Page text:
• It liberalizes donations allowed by state contractors, currently barred as corporate contributors. The influence of those with an interest in tax-funded contracts should be reduced, not expanded.
  • It widens the allowed proportion Mainland contributions can represent in campaign coffers, from the current 20 percent to 30 percent. This runs counter to the principle of elections owned by the voters who are served.
  • Excess campaign funds can be donated to a range of nonprofits, as well as schools and libraries. Although this sounds charitable, there wouldn't be enough scrutiny over recipients and the potential for dealmaking. Some nonprofit organizations also are state contractors.

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    Karamatsu considers joining lieutenant governor's race

    Karamatsu, a Democrat who represents Waipahu and Waikele, announced yesterday that he has authorized his campaign team to form an exploratory committee. Karamatsu says the economy and education are his top two priorities.

    In October 2007, Karamatsu was the second-highest ranking Democrat in the state House when he was charged with drunken driving. Police said his blood alcohol content was more than twice Hawai'i's legal limit.

    He stepped down from the leadership post and pleaded no contest to the charge.

    Karamatsu was sentenced to 72 hours of community service and a $750 fine. He was also subject to a six-month suspension of his driver's license.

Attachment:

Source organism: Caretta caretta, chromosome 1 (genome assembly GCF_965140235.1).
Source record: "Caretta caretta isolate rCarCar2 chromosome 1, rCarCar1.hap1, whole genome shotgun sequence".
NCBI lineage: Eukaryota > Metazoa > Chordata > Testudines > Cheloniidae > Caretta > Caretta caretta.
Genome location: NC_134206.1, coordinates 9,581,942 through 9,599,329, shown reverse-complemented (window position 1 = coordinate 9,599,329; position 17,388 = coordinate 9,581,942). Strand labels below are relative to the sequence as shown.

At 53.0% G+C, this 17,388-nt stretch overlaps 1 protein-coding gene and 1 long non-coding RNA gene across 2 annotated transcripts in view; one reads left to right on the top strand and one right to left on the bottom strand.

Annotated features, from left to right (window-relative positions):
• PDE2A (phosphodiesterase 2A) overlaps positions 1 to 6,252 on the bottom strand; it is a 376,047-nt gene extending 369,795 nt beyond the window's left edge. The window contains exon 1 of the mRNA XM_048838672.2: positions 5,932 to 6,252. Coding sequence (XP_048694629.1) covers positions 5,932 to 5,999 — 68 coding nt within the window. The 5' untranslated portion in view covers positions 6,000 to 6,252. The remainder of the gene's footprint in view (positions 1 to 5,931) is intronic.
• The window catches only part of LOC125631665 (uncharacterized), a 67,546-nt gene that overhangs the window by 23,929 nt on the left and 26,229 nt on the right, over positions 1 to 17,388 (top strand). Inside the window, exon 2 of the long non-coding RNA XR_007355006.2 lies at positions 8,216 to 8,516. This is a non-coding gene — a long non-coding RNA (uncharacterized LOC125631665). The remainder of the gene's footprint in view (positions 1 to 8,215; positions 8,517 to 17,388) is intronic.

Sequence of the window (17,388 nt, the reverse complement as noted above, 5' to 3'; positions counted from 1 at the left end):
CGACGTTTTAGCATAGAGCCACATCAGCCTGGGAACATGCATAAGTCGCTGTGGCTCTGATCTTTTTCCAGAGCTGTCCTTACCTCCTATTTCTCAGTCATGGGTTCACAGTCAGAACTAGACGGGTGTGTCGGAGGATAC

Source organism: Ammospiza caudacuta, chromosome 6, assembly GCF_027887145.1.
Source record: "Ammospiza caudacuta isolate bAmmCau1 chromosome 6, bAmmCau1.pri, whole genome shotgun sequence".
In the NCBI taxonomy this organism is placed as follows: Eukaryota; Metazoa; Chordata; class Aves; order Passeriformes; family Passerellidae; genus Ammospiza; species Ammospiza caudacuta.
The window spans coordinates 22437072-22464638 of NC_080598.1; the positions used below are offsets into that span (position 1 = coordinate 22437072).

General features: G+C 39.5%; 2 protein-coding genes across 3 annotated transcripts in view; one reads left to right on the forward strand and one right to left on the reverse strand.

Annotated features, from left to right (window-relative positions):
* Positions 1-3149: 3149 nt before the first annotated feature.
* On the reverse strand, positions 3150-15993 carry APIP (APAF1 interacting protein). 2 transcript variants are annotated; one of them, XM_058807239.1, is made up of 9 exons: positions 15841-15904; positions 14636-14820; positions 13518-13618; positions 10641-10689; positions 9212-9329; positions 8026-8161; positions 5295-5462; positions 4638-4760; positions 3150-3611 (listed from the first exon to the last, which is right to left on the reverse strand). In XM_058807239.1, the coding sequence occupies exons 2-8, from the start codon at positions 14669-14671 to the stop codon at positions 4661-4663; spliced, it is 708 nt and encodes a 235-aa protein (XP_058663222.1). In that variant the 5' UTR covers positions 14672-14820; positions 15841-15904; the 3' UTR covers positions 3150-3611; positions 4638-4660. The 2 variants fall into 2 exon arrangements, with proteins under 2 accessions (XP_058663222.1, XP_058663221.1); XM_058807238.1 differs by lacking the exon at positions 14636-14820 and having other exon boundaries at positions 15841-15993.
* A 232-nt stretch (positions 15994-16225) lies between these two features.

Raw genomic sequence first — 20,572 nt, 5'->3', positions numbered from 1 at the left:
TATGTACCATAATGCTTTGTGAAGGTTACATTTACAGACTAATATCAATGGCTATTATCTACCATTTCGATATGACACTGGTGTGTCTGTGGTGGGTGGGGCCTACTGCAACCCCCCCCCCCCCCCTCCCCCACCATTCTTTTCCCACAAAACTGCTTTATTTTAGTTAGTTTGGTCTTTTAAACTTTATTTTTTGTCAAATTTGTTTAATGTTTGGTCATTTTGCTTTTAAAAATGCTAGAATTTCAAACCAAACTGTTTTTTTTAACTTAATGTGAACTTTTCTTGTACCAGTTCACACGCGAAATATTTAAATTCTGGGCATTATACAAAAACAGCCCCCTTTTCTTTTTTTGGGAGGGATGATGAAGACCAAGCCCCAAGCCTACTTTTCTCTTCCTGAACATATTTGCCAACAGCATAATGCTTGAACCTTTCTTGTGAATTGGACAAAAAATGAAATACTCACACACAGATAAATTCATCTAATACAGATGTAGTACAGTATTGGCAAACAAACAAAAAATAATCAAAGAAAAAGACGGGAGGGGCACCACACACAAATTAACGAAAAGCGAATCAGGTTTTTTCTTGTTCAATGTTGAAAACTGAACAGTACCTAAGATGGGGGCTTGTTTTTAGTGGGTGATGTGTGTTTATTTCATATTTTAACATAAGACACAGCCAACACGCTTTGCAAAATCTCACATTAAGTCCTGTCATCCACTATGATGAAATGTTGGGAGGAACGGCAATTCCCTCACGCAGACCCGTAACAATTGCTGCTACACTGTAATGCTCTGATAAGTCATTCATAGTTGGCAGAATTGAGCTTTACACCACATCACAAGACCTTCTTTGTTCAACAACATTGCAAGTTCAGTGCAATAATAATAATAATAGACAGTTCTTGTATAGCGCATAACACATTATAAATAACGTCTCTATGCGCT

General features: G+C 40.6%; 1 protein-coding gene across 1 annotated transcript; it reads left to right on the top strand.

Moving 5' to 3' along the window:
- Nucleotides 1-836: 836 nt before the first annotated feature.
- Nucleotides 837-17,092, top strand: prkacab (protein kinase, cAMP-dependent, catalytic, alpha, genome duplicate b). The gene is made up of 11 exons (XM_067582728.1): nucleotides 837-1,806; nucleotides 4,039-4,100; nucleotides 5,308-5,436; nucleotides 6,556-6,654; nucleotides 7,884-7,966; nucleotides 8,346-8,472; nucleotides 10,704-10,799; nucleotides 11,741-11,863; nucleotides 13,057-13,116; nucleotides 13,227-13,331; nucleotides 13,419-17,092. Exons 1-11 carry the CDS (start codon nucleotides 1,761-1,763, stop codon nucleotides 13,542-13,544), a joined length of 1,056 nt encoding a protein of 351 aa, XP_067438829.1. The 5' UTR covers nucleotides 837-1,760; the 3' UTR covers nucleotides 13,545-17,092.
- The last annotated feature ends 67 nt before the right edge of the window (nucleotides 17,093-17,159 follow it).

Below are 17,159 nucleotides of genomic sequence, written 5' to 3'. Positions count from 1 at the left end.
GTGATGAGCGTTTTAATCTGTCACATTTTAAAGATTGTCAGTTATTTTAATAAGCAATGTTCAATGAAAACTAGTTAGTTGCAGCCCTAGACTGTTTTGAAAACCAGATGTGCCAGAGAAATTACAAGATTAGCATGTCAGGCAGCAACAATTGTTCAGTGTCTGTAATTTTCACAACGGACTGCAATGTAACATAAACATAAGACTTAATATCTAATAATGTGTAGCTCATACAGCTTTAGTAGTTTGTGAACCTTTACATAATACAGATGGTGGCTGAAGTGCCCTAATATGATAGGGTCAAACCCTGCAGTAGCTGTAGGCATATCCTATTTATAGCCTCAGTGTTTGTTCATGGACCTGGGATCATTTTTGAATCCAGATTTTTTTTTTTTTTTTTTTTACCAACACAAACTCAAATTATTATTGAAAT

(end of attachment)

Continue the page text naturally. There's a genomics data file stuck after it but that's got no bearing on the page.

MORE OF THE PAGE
(A lot of alkies have this kind of brittle arrogance.) 

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    (Shot alleged Burglar) Metcalfe to be tried for murder

    (You can't tell it from the story, but he shot an alleged burglar in Ocean View.  Read the comments.  As is often the case with crime stories, the comments are much more enlightening than the reportage.)

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    Kauai bridge will gain extra lane

    Almost half of Kaua'i residents and visitor accommodations are north of the Wailua River, making improved traffic flow in the area a concern for both locals and tourists.

    A second project in the corridor — widening Kuhio Highway immediately north of the Wailua River to the Kapa'a Bypass Road — will go out for bid this fall and should begin in early 2010, state Transportation Director Brennon Morioka said. The $27 million project is expected to take 18 months, he said.